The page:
9/11 Mastermind Confesses in Guantanamo
WASHINGTON (AP) - Khalid Sheikh Mohammed, the suspected mastermind of the Sept. 11 attacks, confessed to that attack and a chilling string of other terror plots during a military hearing at Guantanamo Bay, Cuba, according to a transcript released Wednesday by the Pentagon.
"I was responsible for the 9/11 operation from A to Z," Mohammed said in a statement read during the session, which was held last Saturday.
The transcripts also refer to a claim by Mohammed that he was tortured by the CIA, although he said he was not under duress at the U.S. naval base at Guantanamo when he confessed to his role in the attacks.
In a section of the statement that was blacked out, he confessed to the beheading of Wall Street Journal reporter Daniel Pearl, The Associated Press has learned. Pearl was abducted in January 2002 in Pakistan while researching a story on Islamic militancy. Mohammed has long been a suspect in the killing.
Using his own words, the extraordinary transcript connects Mohammed to dozens of the worst terror plots attempted or carried out in the last 15 years—and to others that have not occurred. All told, thousands have died in operations he directed.
His words draw al-Qaida closer to plots of the early 1990s than the group has previously been connected to, including the 1993 World Trade Center truck bombing. Six people with links to global terror networks were convicted in federal court and sentenced to life in prison.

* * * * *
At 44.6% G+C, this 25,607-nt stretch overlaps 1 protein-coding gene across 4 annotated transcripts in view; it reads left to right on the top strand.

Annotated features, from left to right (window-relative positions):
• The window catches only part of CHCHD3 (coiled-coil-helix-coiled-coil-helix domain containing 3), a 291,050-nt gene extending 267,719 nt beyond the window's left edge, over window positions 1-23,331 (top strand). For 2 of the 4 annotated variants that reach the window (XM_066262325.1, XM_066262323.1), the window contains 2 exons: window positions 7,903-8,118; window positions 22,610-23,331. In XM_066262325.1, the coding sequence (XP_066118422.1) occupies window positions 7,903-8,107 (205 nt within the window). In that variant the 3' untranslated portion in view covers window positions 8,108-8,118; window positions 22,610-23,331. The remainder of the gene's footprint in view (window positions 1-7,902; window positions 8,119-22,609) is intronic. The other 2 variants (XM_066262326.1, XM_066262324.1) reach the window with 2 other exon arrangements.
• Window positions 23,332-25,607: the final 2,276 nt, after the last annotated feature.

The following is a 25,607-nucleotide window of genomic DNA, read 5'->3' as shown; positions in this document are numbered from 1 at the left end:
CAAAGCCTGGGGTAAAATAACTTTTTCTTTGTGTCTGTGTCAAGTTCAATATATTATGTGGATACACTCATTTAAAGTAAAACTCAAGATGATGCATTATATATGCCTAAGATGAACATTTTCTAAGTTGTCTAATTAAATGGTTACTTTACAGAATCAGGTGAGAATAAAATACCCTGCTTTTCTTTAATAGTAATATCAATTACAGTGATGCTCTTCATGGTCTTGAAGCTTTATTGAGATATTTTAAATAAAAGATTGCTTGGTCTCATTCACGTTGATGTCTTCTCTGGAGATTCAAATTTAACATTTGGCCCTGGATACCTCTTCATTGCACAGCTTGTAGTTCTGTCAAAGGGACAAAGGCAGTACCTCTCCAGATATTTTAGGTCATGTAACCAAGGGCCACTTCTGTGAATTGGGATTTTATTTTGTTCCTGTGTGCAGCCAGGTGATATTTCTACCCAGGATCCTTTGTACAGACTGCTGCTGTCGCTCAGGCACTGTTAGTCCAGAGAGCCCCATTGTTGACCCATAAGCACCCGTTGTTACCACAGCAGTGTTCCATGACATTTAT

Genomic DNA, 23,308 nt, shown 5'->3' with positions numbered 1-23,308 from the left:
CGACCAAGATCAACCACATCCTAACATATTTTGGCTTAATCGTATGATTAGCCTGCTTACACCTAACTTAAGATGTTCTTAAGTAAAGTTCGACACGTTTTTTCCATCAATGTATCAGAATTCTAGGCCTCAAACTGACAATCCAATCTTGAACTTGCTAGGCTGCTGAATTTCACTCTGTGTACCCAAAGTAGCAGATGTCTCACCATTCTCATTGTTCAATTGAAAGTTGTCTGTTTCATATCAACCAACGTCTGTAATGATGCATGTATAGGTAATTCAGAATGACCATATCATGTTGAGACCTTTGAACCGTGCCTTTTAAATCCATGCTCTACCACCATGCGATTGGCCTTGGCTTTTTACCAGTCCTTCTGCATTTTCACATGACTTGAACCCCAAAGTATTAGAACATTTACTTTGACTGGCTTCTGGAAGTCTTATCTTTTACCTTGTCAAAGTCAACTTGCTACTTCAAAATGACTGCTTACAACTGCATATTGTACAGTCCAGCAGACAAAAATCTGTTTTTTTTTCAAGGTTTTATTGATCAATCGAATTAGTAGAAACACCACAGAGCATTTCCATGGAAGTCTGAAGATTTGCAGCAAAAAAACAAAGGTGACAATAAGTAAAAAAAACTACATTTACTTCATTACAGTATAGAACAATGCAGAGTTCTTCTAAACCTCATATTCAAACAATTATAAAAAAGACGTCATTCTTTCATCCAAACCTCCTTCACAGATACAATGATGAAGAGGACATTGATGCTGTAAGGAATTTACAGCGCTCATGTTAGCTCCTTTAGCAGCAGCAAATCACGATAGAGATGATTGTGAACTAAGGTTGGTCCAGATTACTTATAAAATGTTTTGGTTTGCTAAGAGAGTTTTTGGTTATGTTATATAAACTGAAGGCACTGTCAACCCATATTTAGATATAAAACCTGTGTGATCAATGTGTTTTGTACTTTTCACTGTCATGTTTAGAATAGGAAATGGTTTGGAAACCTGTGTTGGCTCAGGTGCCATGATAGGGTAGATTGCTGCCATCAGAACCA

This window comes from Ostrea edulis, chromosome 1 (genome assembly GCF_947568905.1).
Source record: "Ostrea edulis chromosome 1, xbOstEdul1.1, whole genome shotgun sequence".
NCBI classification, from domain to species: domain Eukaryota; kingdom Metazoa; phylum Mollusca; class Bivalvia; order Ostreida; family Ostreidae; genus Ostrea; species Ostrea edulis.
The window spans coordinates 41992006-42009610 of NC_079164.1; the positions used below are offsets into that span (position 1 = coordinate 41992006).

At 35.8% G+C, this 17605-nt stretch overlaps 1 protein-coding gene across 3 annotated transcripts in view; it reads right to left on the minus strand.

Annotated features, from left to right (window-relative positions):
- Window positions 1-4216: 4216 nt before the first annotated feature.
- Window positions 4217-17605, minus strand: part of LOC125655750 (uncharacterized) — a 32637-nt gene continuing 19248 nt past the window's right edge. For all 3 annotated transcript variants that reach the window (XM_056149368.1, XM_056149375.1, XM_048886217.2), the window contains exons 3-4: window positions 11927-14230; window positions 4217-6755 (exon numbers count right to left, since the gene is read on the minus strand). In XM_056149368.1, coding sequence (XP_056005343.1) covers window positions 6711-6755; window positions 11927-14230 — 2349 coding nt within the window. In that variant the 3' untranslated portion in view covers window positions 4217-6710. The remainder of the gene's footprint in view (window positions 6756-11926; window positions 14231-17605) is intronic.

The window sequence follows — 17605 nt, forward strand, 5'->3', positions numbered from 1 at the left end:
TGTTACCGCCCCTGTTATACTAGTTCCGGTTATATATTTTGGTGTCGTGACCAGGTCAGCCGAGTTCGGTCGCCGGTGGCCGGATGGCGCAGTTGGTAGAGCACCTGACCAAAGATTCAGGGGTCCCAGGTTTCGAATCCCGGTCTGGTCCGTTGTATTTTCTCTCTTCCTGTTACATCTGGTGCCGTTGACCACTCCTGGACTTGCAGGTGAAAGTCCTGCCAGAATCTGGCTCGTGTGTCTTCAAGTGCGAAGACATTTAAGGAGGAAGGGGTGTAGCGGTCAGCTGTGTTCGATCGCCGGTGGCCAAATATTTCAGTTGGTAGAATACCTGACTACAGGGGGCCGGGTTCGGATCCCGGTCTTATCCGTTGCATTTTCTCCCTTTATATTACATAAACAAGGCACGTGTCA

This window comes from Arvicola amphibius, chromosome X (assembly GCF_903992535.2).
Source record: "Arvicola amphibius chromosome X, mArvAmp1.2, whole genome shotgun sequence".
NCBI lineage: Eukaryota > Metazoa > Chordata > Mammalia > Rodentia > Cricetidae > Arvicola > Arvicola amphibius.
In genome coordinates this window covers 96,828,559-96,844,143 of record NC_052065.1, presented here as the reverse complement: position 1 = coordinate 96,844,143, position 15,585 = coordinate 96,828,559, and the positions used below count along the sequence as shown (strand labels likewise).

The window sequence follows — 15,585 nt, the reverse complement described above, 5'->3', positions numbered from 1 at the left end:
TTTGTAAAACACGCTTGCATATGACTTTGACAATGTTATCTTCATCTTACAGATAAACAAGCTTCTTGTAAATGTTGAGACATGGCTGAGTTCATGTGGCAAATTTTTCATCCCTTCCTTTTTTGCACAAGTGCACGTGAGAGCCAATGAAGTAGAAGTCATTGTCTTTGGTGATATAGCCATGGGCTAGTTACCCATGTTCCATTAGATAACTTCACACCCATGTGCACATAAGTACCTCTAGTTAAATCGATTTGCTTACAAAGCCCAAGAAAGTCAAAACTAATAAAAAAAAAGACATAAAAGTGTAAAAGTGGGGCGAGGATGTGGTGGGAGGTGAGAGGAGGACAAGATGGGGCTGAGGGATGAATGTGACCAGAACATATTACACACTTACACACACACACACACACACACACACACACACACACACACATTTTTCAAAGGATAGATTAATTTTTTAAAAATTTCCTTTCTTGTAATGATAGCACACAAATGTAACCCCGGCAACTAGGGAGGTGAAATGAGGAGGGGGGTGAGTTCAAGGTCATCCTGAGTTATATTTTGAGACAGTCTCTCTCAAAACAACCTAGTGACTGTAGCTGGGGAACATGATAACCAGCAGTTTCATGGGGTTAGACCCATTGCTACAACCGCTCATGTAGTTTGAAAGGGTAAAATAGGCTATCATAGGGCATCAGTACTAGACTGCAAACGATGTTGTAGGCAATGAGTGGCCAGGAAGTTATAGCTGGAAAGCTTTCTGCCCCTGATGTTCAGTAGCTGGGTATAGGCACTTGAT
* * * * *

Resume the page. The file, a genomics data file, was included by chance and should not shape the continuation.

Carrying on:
It also makes clear that al-Qaida wanted to down a second trans- Atlantic aircraft during would-be shoe bomber Richard Reid's operation.
Mohammed said he was involved in planning the 2002 bombing of a Kenya beach resort frequented by Israelis and the failed missile attack on an Israeli passenger jet after it took off from Mombasa, Kenya. He also said he was responsible for the bombing of a nightclub in Bali, Indonesia. In 2002, 202 were killed when two Bali nightclubs were bombed.
Other plots he said he was responsible for included planned attacks against the Sears Tower in Chicago, the Empire State Building and New York Stock Exchange, the Panama Canal and Big Ben and Heathrow Airport in London—none of which happened.
He said he was involved in planning assassination attempts against former Presidents Carter and Clinton, attacks on U.S. nuclear power plants and suspension bridges in New York, the destruction of American and Israeli embassies in Asia and Australia, attacks on American naval vessels and oil tankers around the world, and an attempt to "destroy" an oil company he said was owned by former Secretary of State Henry Kissinger on Sumatra, Indonesia.
He also claimed he shared responsibility for assassination attempts against Pope John Paul II and Pakistan President Pervez Musharraf.
In all, Mohammed said he was responsible for planning 28 attacks and assisting in three others. The comments were included in a 26-page transcript released by the Pentagon, which blacked out some of his remarks.